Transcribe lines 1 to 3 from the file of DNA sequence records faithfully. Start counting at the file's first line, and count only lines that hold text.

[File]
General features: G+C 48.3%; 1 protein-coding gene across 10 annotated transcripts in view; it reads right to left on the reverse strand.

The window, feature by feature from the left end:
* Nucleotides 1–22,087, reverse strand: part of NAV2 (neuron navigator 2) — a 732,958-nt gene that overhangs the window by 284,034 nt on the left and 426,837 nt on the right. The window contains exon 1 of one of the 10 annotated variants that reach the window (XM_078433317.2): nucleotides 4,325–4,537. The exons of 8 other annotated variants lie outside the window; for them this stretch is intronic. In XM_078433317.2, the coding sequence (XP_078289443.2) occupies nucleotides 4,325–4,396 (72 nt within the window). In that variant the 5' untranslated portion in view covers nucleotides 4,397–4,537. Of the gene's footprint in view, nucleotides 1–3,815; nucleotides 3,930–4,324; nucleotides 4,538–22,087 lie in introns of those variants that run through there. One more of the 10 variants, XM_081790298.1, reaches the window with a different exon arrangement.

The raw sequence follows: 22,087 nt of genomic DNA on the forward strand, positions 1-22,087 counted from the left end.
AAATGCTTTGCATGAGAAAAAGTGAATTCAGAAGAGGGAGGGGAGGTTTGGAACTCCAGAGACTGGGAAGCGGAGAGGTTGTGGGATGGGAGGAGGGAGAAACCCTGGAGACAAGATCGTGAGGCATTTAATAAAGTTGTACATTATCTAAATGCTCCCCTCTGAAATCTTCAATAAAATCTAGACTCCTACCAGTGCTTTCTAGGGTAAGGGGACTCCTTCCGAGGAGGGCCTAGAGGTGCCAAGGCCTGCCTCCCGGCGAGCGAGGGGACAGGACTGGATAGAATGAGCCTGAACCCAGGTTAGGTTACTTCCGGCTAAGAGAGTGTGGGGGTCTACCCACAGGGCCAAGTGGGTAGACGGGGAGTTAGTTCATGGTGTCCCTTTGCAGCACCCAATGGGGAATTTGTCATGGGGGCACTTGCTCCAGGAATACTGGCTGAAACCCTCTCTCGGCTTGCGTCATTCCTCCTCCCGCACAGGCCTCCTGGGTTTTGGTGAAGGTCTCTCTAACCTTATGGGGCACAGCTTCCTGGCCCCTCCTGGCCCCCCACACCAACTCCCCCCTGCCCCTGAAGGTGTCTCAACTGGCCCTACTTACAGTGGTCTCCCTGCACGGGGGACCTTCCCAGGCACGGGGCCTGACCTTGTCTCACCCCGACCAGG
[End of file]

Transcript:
General features: G+C 48.3%; 1 protein-coding gene across 10 annotated transcripts in view; it reads right to left on the reverse strand.

The window, feature by feature from the left end:
* Nucleotides 1–22,087, reverse strand: part of NAV2 (neuron navigator 2) — a 732,958-nt gene that overhangs the window by 284,034 nt on the left and 426,837 nt on the right. The window contains exon 1 of one of the 10 annotated variants that reach the window (XM_078433317.2): nucleotides 4,325–4,537. The exons of 8 other annotated variants lie outside the window; for them this stretch is intronic. In XM_078433317.2, the coding sequence (XP_078289443.2) occupies nucleotides 4,325–4,396 (72 nt within the window). In that variant the 5' untranslated portion in view covers nucleotides 4,397–4,537. Of the gene's footprint in view, nucleotides 1–3,815; nucleotides 3,930–4,324; nucleotides 4,538–22,087 lie in introns of those variants that run through there. One more of the 10 variants, XM_081790298.1, reaches the window with a different exon arrangement.